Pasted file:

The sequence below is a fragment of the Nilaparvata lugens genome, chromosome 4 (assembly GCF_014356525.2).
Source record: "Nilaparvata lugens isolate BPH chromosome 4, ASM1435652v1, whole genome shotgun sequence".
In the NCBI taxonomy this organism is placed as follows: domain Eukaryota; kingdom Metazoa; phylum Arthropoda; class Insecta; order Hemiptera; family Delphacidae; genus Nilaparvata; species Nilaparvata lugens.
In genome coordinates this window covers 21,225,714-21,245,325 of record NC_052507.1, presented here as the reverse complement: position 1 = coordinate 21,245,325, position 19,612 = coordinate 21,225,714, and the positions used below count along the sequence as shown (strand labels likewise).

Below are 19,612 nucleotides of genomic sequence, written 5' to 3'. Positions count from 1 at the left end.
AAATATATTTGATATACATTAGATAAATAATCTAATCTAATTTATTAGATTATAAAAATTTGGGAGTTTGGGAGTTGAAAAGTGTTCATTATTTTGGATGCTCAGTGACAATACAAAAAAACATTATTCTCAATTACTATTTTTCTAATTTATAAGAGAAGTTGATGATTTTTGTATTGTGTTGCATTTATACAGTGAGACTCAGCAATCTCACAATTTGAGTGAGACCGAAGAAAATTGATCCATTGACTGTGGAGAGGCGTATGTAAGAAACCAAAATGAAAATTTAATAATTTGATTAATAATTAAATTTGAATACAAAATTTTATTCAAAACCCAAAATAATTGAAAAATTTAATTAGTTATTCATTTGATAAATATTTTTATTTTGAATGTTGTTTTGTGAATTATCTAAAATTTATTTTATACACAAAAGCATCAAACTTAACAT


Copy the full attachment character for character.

The sequence below is a fragment of the Nilaparvata lugens genome, chromosome 4 (assembly GCF_014356525.2).
Source record: "Nilaparvata lugens isolate BPH chromosome 4, ASM1435652v1, whole genome shotgun sequence".
In the NCBI taxonomy this organism is placed as follows: domain Eukaryota; kingdom Metazoa; phylum Arthropoda; class Insecta; order Hemiptera; family Delphacidae; genus Nilaparvata; species Nilaparvata lugens.
In genome coordinates this window covers 21,225,714-21,245,325 of record NC_052507.1, presented here as the reverse complement: position 1 = coordinate 21,245,325, position 19,612 = coordinate 21,225,714, and the positions used below count along the sequence as shown (strand labels likewise).

Below are 19,612 nucleotides of genomic sequence, written 5' to 3'. Positions count from 1 at the left end.
AAATATATTTGATATACATTAGATAAATAATCTAATCTAATTTATTAGATTATAAAAATTTGGGAGTTTGGGAGTTGAAAAGTGTTCATTATTTTGGATGCTCAGTGACAATACAAAAAAACATTATTCTCAATTACTATTTTTCTAATTTATAAGAGAAGTTGATGATTTTTGTATTGTGTTGCATTTATACAGTGAGACTCAGCAATCTCACAATTTGAGTGAGACCGAAGAAAATTGATCCATTGACTGTGGAGAGGCGTATGTAAGAAACCAAAATGAAAATTTAATAATTTGATTAATAATTAAATTTGAATACAAAATTTTATTCAAAACCCAAAATAATTGAAAAATTTAATTAGTTATTCATTTGATAAATATTTTTATTTTGAATGTTGTTTTGTGAATTATCTAAAATTTATTTTATACACAAAAGCATCAAACTTAACAT